“The Duffel Bag Project”
Providing New duffel bags for foster children in the
West Central Area, Minnesota.


Picture this: A 5 year old girl is being told by a Police Officer and a Social Worker that she has to leave with them. Her parents are in another room yelling and crying. They quickly gather some of her things into a trash bag and take her from her home. When she is taken to her foster home she is surrounded by new things, new smells, and new people. She has to unpack her belongings from a trash bag.

We can do better!

Together We Rise, is a company that runs “Sweet Cases,” a program that makes this fundraiser possible. We are trying to raise $375.00 to get 15 bags. These bags will be decorated with fun designs and encouragement, filled with pillow pet/stuffed animal, coloring books/crayons, blanket, and hygiene kit that will belong to them and go with them throughout their journey.

DUFFLEBAGOur goal is to get 15 bags, with the recommended donation of $25 for each bag, meaning that our goal is $375. Any amount of money helps, even $5.

“What inspired you to do “The Duffel Bag Project?”
Jackie recalls her life as a foster child, “This project is close to my heart, because at some point in my life, I was a foster child. My birth father died in a motorcycle accident and my birth mother was deemed “unfit to be a mother,” due to mental and physical abuse, drug abuse and mental instability. I don’t remember when I was taken from my birth family, but I remember living in a foster home and short visits with my birth mother through social services. They were either at her house or at Social Services. Anytime visits with my birth mother were involved, I remember fighting, name calling, random men at the house, crying, drug use, and attempted kidnapping. I’ve been told I have lived in two foster homes until I was adopted. The second foster home I remember.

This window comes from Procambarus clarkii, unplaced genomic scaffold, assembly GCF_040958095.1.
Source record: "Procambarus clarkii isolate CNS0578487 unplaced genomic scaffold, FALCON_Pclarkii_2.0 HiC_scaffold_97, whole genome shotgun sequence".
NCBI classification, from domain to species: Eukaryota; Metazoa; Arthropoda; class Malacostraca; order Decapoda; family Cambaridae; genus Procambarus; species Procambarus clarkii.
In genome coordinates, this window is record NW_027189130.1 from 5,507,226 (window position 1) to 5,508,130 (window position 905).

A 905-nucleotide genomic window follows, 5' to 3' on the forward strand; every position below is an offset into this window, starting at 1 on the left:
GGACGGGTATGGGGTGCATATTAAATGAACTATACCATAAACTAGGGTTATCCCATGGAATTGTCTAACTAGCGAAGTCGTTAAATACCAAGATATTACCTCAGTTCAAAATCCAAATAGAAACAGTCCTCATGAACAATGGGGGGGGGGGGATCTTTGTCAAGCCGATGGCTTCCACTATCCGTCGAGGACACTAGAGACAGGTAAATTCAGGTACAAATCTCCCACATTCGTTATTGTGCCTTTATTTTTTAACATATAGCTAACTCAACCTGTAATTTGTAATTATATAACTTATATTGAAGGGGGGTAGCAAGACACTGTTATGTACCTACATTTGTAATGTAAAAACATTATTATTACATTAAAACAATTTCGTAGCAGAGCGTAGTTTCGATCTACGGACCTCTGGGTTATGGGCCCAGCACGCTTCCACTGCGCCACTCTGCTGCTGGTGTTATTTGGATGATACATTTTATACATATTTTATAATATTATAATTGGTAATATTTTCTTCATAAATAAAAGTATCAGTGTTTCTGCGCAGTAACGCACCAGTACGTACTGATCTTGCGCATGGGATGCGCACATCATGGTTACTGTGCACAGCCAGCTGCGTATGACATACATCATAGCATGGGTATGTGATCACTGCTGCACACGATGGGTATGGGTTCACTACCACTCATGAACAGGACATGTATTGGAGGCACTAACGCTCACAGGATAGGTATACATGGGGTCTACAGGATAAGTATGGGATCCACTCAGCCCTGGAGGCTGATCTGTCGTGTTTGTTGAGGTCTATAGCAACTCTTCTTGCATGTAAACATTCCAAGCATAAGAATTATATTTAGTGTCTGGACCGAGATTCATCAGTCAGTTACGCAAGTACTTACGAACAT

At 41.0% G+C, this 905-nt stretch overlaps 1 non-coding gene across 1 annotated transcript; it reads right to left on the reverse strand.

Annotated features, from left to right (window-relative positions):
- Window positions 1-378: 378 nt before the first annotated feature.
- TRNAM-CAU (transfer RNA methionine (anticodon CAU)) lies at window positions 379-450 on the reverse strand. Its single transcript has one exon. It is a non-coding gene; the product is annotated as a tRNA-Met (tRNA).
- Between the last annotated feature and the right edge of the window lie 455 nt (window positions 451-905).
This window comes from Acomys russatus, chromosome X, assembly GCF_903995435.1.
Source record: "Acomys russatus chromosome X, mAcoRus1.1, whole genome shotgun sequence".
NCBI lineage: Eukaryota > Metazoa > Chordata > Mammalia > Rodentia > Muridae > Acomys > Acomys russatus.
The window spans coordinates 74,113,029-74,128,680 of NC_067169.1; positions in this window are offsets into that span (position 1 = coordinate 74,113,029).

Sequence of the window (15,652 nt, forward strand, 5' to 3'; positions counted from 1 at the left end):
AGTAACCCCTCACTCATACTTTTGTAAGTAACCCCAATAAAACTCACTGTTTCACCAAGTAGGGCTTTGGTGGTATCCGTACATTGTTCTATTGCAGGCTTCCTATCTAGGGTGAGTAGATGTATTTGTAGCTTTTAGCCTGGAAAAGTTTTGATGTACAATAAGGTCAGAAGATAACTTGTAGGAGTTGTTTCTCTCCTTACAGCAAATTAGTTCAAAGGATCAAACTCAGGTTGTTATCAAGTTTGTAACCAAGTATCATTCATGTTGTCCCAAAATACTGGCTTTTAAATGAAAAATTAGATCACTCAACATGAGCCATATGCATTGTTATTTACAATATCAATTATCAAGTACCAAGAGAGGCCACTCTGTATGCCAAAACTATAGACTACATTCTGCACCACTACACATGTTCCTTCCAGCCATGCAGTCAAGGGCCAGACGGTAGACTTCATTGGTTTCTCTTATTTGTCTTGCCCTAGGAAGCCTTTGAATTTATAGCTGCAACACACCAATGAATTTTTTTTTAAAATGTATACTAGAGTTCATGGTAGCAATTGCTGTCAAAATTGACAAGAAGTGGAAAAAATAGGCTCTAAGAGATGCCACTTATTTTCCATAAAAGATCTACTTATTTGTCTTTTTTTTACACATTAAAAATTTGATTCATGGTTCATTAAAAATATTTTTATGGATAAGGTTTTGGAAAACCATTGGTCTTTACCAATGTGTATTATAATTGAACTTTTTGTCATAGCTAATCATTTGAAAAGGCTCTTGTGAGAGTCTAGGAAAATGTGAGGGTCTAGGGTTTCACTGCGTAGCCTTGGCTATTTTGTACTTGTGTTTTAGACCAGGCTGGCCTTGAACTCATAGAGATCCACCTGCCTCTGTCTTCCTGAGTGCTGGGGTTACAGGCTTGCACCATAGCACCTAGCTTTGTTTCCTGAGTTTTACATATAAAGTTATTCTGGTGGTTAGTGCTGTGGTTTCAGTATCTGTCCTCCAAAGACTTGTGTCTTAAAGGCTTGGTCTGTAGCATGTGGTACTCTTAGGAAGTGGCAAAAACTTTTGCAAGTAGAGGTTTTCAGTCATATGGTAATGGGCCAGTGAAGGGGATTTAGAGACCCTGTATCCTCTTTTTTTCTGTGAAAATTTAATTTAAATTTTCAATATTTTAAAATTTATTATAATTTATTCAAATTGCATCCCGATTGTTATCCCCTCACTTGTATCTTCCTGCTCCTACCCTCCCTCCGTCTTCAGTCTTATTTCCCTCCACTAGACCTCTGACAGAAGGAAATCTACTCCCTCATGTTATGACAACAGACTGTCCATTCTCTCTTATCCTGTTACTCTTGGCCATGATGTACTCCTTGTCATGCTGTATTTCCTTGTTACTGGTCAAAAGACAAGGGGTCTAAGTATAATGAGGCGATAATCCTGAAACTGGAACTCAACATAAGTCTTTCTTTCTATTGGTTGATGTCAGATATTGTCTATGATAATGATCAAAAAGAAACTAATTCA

I remember the yard, the smell of the pigs from the farm, the multiple kids that came and went, and the names of my foster parents and their children. I remember putting pennies on the rail road track and running and hiding so we wouldn’t get hit, and running back to see if they were flattened. Thankfully, I didn’t have to go from foster home to foster home until I was 18 and “aged out of the system.” But I do remember people coming to visit me, look at me, spend time with me, to see if they wanted me in their family. It was almost like I was a puppy at the pound, waiting for someone to save me. My foster parents were loving and caring, but I never had anything of my own. My birth mother wouldn’t let me have my clothes or toys she bought me and my foster parents couldn’t afford to buy me things I wanted or needed. I ended up with hand me downs or shared toys with the foster parent’s children or the foster children. Around the age of 5, my family finally found me.

They are a loving, caring, giving, moral and understanding couple who accepted me and worked with me through my “problems” of being a child in the system and readjusting. They provided the best life that they could give me, far better than growing up in foster care, with my birth mother, or on the streets. I still have my things that I had when I left my foster home, they fit into a grocery bag. A few toys, some hand me down clothes, a photo album and some art work I created. I don’t remember if I had a suite case or not, but I doubt I did. My heart hurts for children in foster care, but sometimes it’s the “better option” for some situations. It’s a rough, tiring and mental struggle to be in foster care, even if it’s short time. I understand the pain, hurt, and confusion of being in a foster home. That is why I decided to do this project. It’s nice to have something of your own, even if it is “just a duffel bag, a coloring book, blanket and a stuffed animal.” I hope one of these duffel bags can bring a smile to a child and to remind them that they are cared for and not forgotten.”